'Moving to' versus 'building for' cloud computing

Ray Ozzie's memo about a "new day dawning" is a powerful vision of what cloud may do for some businesses, but achieving that vision means re-envisioning your own business and IT models.

James Urquhart
James Urquhart is a field technologist with almost 20 years of experience in distributed-systems development and deployment, focusing on service-oriented architectures, cloud computing, and virtualization. James is a market strategist for cloud computing at Cisco Systems and an adviser to EnStratus, though the opinions expressed here are strictly his own. He is a member of the CNET Blog Network and is not an employee of CNET.
James Urquhart
3 min read

Microsoft Chief Software Architect Ray Ozzie has written a memo that has generated tremendous buzz among the cloud-computing community. Microsoft CEO Steve Ballmer announced Ozzie's impending retirement from the company last week, and Ozzie took that opportunity to write "Dawn of a New Day," which outlines a future for computing that is both a challenge and opportunity for the software maker.

Ray Ozzie

Don Reisinger has excellent analysis of that post, so I won't break it down in detail for you here. However, Ozzie's post is interesting to me because it highlights a key nuance of cloud adoption that I think IT organizations need to think about carefully: the difference between "moving to" and "building for" the cloud.

I, and others, have noted several times before that one of the key challenges for enterprises adopting cloud is the fact that they are not "greenfield" cloud opportunities. They have legacy applications--lots of them--and those applications must remain commercially viable, available, and properly integrated with the overall IT ecosystem for the enterprise to operate and thrive.

As Ozzie notes, however, the future introduces a "post-PC" era, in which software becomes "continuously available" and devices evolve into "appliance-like connected devices." That new future sounds simple enough, but there are huge challenges in making that a seamless, scalable computing model.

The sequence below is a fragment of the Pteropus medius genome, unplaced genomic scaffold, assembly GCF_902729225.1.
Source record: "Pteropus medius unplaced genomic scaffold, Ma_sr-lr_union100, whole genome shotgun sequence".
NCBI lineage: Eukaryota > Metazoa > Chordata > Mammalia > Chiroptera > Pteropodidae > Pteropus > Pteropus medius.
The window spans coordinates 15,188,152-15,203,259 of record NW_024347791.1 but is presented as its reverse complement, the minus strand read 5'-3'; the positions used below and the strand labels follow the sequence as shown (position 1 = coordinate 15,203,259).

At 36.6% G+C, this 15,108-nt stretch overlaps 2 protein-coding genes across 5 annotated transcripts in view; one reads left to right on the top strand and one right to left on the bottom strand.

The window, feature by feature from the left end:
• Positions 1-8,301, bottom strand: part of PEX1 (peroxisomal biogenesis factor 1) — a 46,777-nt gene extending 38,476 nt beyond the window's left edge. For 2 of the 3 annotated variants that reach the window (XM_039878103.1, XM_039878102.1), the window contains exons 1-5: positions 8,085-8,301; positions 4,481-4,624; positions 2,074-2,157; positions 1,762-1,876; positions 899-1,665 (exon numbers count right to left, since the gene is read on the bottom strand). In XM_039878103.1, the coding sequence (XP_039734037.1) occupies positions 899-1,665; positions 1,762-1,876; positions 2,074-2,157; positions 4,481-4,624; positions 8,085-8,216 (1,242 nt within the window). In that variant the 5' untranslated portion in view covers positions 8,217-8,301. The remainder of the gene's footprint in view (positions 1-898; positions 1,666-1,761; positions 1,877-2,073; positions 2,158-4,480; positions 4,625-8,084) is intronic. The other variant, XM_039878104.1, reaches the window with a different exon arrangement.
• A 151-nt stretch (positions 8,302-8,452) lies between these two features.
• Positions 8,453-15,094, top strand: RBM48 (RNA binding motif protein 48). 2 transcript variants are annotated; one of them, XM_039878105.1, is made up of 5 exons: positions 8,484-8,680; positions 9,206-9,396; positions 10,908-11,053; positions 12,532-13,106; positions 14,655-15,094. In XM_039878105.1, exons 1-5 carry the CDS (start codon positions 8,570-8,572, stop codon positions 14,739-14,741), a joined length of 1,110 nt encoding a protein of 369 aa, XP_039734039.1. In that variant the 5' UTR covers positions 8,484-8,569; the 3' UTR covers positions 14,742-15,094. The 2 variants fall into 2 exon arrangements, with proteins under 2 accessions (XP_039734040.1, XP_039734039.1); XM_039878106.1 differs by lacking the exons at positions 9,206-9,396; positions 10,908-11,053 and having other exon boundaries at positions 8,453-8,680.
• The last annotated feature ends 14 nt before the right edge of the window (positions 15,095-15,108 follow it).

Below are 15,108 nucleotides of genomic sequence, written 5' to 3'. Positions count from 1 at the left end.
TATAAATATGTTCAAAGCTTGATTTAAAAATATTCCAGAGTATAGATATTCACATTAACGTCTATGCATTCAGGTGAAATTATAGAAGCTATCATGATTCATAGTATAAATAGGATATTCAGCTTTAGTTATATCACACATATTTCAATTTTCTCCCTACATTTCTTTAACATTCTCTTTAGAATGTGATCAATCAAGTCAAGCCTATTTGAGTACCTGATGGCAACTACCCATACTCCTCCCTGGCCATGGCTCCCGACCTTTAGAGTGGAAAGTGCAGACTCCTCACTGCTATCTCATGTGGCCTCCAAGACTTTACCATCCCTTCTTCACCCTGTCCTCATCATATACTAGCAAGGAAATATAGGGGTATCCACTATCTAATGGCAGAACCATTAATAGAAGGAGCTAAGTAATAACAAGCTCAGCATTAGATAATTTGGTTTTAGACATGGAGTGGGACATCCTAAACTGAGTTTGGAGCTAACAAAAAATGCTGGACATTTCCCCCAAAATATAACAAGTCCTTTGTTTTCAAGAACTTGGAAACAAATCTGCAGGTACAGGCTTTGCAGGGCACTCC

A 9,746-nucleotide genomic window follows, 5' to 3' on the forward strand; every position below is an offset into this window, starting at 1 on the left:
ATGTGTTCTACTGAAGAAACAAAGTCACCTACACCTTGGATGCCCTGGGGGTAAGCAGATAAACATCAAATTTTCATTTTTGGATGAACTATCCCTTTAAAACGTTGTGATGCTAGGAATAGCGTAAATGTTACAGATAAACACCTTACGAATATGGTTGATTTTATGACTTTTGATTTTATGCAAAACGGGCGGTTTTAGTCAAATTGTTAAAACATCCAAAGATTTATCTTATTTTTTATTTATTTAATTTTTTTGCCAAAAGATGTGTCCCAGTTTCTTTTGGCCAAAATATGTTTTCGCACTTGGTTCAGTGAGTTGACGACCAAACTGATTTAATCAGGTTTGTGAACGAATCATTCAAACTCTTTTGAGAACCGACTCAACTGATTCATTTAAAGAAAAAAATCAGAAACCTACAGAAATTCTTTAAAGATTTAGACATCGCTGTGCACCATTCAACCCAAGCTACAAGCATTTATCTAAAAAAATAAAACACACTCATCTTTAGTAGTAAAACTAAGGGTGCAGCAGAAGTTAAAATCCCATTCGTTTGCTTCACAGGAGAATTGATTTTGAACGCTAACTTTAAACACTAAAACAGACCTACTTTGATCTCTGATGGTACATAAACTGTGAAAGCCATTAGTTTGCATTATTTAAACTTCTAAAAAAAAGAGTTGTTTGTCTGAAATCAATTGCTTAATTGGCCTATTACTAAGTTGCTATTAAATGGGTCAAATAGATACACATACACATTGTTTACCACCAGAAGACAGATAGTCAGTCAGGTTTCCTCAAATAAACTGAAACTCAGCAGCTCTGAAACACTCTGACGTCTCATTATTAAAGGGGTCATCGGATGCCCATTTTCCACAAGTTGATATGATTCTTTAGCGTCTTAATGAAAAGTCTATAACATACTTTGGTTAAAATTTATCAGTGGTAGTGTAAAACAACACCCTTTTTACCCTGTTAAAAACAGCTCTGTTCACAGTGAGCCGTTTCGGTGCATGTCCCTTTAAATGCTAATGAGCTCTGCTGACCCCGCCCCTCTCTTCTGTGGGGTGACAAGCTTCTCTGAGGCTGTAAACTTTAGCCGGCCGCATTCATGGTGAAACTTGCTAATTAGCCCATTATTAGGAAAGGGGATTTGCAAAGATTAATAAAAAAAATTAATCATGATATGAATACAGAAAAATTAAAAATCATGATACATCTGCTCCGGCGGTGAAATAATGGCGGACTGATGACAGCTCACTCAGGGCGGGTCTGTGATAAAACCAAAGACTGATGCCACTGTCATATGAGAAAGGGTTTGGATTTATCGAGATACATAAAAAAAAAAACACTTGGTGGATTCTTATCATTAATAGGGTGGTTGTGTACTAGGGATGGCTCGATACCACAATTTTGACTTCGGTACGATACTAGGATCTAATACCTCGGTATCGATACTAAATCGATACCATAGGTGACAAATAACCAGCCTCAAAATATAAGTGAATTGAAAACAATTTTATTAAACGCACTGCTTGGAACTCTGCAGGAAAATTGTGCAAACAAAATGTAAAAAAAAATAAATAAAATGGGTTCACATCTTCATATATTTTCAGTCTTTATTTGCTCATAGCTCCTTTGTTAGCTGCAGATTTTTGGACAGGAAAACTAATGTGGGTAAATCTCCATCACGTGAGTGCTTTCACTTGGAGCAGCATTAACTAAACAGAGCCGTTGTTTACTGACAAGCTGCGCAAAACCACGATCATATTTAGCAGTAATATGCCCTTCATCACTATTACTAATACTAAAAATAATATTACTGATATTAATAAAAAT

You can't just "port" existing applications into a new model like that. Software just doesn't work that way. While data formats and application metaphors may remain relatively consistent, key fundamentals such as user interface components (e.g. touch screens), data management (e.g. nonrelational data stores and new multidevice synchronization schemes), and even programming styles (e.g. "fail-ready" software) mean existing code is unlikely to be ready-made for a true cloud-computing model.

That's not to say that existing apps shouldn't be moved to cloud environments where it makes sense to do so. Development and testing, for example, are two legacy computing environments that benefit greatly from the dynamic, pay-as-you-go model of cloud. I am hearing reports that even relatively complicated legacy applications, such as SAP implementations, can benefit from cloud adoption if there is a dynamic usage model that meets the criteria laid out in Joe Weinman's "cloudonomics" work.

However, today IT organizations have to begin consciously thinking about where they are taking their business with respect to cloud. Not just technology, but the entire business. Are you going to look at the cloud as a data center alternative for your existing computing model, or are you going to architect your business to take advantage of the cloud?

A great example of the latter is online movie-streaming leader Netflix. In recent talks, Adrian Cockcroft, Netflix's cloud architect, outlined the company's decisive move away from private data centers to public cloud computing and content delivery networks. Making heavy use of the entire Amazon Web Services portfolio, Netflix has designed not only its IT systems for the cloud, but its online business model has evolved to make the company more "cloud ready."

The point is that you can't simply move your existing IT to an "infrastructure as a service" and declare yourself ready for a cloud-based future. Yes, you should move legacy systems to public or private cloud systems when it makes economic sense to do so, but you need to begin to evaluate all of your business systems--and, likely, business models--to determine if they will win or even survive in a continuous service, always-connected world.

There is a huge difference between "moving to" the cloud and "building for" the cloud. Are you prepared to invest enough in both?